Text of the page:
July 10, 2020

PLAYING THE SAP:

THE DAY DASHIELL HAMMETT WAS DRAGGED INTO COURT OVER A BAIL FUND FOR POLITICAL PRISONERS AND REFUSED TO NAME NAMES (OLIVIA RUTIGLIANO, 7/09/20, Crime Reads)

On July 9th, 1951, celebrated author Dashiell Hammett found himself in court in Manhattan, on suspicion of communist activities. The prosecutor, U.S. the Attorney for the Southern District of New York, was Irving Saypol, described by TIME Magazine as the United States's "number-one legal hunter of top Communists."

Several years earlier, Hammett had been elected president of the Civil Rights Congress (CRC), a New York-based defense organization created to protect workers' rights and to abolish the House Un-American Activities Committee. In 1947, it merged with the National Negro Congress to protect the rights of African Americans, specifically those who were incarcerated and on death row.

Under Hammett's tenure, as early as 1946, the CRC established a bail fund to assist with releasing people convicted for political reasons. Hammett was one of three trustees of the funds, as well as the labor economist Robert W. Dunn and the millionaire Frederick Vanderbilt Field. On April 3 of the following year, the CRC was labeled as a Communist front group, and added to the Attorney General's List of Subversive Organizations.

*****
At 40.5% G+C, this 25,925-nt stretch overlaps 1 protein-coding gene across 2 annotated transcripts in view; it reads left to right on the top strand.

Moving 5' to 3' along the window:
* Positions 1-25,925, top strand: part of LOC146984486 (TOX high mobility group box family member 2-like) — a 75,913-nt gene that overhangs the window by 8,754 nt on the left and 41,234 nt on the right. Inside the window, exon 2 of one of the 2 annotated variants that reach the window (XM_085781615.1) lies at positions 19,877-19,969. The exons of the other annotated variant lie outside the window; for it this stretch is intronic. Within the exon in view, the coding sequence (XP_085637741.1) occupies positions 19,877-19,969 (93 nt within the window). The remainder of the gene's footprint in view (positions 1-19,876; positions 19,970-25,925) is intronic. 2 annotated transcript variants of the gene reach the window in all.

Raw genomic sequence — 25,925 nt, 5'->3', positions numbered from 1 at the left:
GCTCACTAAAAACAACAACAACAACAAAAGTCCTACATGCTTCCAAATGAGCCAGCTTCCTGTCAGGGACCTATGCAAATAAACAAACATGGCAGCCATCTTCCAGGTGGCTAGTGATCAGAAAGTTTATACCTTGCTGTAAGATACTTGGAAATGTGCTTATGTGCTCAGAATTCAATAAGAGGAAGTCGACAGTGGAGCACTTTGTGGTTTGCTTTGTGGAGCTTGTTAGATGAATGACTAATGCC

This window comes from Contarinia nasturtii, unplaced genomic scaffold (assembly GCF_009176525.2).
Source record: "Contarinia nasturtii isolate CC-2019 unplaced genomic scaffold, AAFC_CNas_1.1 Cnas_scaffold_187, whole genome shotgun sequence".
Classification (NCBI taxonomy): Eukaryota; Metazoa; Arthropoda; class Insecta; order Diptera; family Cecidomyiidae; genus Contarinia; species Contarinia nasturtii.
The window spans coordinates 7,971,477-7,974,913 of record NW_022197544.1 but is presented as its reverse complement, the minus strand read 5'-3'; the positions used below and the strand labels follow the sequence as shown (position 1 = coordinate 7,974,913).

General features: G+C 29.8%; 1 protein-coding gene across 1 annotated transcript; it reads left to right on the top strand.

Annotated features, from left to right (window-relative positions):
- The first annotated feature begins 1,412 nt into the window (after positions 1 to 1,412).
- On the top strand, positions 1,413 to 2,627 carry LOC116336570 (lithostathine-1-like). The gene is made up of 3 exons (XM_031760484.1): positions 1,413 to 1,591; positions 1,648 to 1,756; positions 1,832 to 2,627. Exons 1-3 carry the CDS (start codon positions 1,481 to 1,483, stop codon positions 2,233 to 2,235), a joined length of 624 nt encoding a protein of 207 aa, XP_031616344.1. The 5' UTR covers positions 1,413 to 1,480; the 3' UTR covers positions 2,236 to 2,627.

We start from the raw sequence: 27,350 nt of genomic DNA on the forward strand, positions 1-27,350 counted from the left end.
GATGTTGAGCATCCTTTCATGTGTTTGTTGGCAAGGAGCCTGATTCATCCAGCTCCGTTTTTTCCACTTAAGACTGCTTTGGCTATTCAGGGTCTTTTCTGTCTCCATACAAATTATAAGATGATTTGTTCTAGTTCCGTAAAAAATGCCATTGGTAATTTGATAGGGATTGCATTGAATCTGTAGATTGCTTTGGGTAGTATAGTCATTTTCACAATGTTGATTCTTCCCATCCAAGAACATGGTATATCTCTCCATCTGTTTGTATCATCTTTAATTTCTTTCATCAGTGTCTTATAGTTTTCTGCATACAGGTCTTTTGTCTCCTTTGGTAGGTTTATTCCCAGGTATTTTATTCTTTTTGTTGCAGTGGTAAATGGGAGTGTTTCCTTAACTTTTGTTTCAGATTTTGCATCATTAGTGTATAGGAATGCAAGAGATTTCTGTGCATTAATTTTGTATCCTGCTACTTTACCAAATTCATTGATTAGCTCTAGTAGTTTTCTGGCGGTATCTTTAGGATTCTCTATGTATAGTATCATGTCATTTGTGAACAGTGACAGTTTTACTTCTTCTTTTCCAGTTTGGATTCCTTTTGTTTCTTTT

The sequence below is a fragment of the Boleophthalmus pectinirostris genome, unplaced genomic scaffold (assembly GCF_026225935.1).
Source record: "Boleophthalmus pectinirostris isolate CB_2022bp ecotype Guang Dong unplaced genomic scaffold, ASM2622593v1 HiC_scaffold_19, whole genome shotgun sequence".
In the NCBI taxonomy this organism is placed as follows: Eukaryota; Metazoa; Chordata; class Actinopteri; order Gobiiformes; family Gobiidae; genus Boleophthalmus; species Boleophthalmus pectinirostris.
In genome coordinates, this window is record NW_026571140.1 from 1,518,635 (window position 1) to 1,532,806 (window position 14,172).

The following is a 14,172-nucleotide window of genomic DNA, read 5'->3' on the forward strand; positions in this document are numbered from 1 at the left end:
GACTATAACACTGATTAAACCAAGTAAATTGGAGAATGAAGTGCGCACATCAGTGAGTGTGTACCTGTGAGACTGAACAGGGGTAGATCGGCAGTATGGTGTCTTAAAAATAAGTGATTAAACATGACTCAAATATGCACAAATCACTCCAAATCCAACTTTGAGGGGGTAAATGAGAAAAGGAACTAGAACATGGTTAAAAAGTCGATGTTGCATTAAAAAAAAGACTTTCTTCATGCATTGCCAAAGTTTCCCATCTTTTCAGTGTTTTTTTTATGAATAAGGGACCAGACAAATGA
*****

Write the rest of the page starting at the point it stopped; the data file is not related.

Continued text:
Hammett is a great illustration of the divergence between what authors write and what they believe.  At the end of his masterwork, Sam turns Brigid in, even though he loves her, because it is the right thing to do. In his own life, Dah covered for the Sovet-controlled Communist Party and remained loyal to it long after Soviet barbarity had been exposed.   


Posted by at July 10, 2020 7:30 AM

  

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